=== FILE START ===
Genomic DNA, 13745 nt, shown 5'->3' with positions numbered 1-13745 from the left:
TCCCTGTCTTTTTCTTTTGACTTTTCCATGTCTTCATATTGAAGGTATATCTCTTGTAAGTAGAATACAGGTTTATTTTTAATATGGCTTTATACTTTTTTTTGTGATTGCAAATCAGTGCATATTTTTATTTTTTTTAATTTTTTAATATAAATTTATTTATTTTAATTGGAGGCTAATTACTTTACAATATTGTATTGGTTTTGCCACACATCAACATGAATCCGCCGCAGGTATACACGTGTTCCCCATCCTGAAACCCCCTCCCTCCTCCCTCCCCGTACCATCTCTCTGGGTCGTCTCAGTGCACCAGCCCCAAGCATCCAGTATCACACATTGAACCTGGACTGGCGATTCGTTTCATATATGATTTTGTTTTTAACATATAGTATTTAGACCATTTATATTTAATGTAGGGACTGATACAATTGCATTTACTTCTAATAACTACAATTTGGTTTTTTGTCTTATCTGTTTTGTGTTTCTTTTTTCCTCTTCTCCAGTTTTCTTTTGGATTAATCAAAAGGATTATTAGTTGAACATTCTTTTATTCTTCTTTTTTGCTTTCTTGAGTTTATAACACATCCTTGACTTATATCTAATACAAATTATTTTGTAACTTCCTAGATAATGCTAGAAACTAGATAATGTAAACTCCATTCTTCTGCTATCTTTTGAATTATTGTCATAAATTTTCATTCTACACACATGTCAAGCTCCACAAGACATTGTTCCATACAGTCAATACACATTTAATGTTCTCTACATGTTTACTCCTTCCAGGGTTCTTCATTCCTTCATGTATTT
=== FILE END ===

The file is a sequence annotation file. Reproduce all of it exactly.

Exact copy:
Genomic DNA, 13745 nt, shown 5'->3' with positions numbered 1-13745 from the left:
TCCCTGTCTTTTTCTTTTGACTTTTCCATGTCTTCATATTGAAGGTATATCTCTTGTAAGTAGAATACAGGTTTATTTTTAATATGGCTTTATACTTTTTTTTGTGATTGCAAATCAGTGCATATTTTTATTTTTTTTAATTTTTTAATATAAATTTATTTATTTTAATTGGAGGCTAATTACTTTACAATATTGTATTGGTTTTGCCACACATCAACATGAATCCGCCGCAGGTATACACGTGTTCCCCATCCTGAAACCCCCTCCCTCCTCCCTCCCCGTACCATCTCTCTGGGTCGTCTCAGTGCACCAGCCCCAAGCATCCAGTATCACACATTGAACCTGGACTGGCGATTCGTTTCATATATGATTTTGTTTTTAACATATAGTATTTAGACCATTTATATTTAATGTAGGGACTGATACAATTGCATTTACTTCTAATAACTACAATTTGGTTTTTTGTCTTATCTGTTTTGTGTTTCTTTTTTCCTCTTCTCCAGTTTTCTTTTGGATTAATCAAAAGGATTATTAGTTGAACATTCTTTTATTCTTCTTTTTTGCTTTCTTGAGTTTATAACACATCCTTGACTTATATCTAATACAAATTATTTTGTAACTTCCTAGATAATGCTAGAAACTAGATAATGTAAACTCCATTCTTCTGCTATCTTTTGAATTATTGTCATAAATTTTCATTCTACACACATGTCAAGCTCCACAAGACATTGTTCCATACAGTCAATACACATTTAATGTTCTCTACATGTTTACTCCTTCCAGGGTTCTTCATTCCTTCATGTATTT